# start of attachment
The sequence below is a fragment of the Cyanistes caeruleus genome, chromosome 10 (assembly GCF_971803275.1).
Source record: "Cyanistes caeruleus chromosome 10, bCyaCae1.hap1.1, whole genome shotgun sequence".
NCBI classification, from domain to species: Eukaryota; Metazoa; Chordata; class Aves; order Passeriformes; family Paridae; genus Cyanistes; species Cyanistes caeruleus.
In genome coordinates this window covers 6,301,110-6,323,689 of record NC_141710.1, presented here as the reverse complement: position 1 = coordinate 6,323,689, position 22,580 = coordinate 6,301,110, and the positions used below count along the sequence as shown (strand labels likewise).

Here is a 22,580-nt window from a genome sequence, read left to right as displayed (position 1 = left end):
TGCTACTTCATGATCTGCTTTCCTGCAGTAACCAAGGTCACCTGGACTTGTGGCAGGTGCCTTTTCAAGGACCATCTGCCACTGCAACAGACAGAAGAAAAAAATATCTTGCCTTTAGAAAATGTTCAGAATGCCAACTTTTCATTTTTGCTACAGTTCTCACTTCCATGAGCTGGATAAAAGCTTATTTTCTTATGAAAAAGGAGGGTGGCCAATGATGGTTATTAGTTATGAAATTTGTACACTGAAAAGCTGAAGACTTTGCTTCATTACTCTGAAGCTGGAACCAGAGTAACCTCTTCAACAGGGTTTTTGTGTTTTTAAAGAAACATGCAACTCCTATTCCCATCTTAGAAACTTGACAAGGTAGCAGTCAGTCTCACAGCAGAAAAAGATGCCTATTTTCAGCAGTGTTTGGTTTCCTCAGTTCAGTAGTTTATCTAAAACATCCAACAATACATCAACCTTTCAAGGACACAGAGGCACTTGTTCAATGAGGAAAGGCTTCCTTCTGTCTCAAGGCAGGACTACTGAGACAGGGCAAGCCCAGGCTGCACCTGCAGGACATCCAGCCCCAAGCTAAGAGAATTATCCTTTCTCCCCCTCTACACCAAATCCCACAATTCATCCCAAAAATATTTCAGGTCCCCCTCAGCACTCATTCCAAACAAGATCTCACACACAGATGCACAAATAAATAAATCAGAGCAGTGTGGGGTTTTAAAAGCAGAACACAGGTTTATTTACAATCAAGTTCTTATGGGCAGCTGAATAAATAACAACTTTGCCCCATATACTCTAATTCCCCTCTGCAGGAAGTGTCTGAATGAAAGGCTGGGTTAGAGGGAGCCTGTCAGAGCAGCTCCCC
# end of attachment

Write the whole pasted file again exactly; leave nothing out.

The sequence below is a fragment of the Cyanistes caeruleus genome, chromosome 10 (assembly GCF_971803275.1).
Source record: "Cyanistes caeruleus chromosome 10, bCyaCae1.hap1.1, whole genome shotgun sequence".
NCBI classification, from domain to species: Eukaryota; Metazoa; Chordata; class Aves; order Passeriformes; family Paridae; genus Cyanistes; species Cyanistes caeruleus.
In genome coordinates this window covers 6,301,110-6,323,689 of record NC_141710.1, presented here as the reverse complement: position 1 = coordinate 6,323,689, position 22,580 = coordinate 6,301,110, and the positions used below count along the sequence as shown (strand labels likewise).

Here is a 22,580-nt window from a genome sequence, read left to right as displayed (position 1 = left end):
TGCTACTTCATGATCTGCTTTCCTGCAGTAACCAAGGTCACCTGGACTTGTGGCAGGTGCCTTTTCAAGGACCATCTGCCACTGCAACAGACAGAAGAAAAAAATATCTTGCCTTTAGAAAATGTTCAGAATGCCAACTTTTCATTTTTGCTACAGTTCTCACTTCCATGAGCTGGATAAAAGCTTATTTTCTTATGAAAAAGGAGGGTGGCCAATGATGGTTATTAGTTATGAAATTTGTACACTGAAAAGCTGAAGACTTTGCTTCATTACTCTGAAGCTGGAACCAGAGTAACCTCTTCAACAGGGTTTTTGTGTTTTTAAAGAAACATGCAACTCCTATTCCCATCTTAGAAACTTGACAAGGTAGCAGTCAGTCTCACAGCAGAAAAAGATGCCTATTTTCAGCAGTGTTTGGTTTCCTCAGTTCAGTAGTTTATCTAAAACATCCAACAATACATCAACCTTTCAAGGACACAGAGGCACTTGTTCAATGAGGAAAGGCTTCCTTCTGTCTCAAGGCAGGACTACTGAGACAGGGCAAGCCCAGGCTGCACCTGCAGGACATCCAGCCCCAAGCTAAGAGAATTATCCTTTCTCCCCCTCTACACCAAATCCCACAATTCATCCCAAAAATATTTCAGGTCCCCCTCAGCACTCATTCCAAACAAGATCTCACACACAGATGCACAAATAAATAAATCAGAGCAGTGTGGGGTTTTAAAAGCAGAACACAGGTTTATTTACAATCAAGTTCTTATGGGCAGCTGAATAAATAACAACTTTGCCCCATATACTCTAATTCCCCTCTGCAGGAAGTGTCTGAATGAAAGGCTGGGTTAGAGGGAGCCTGTCAGAGCAGCTCCCC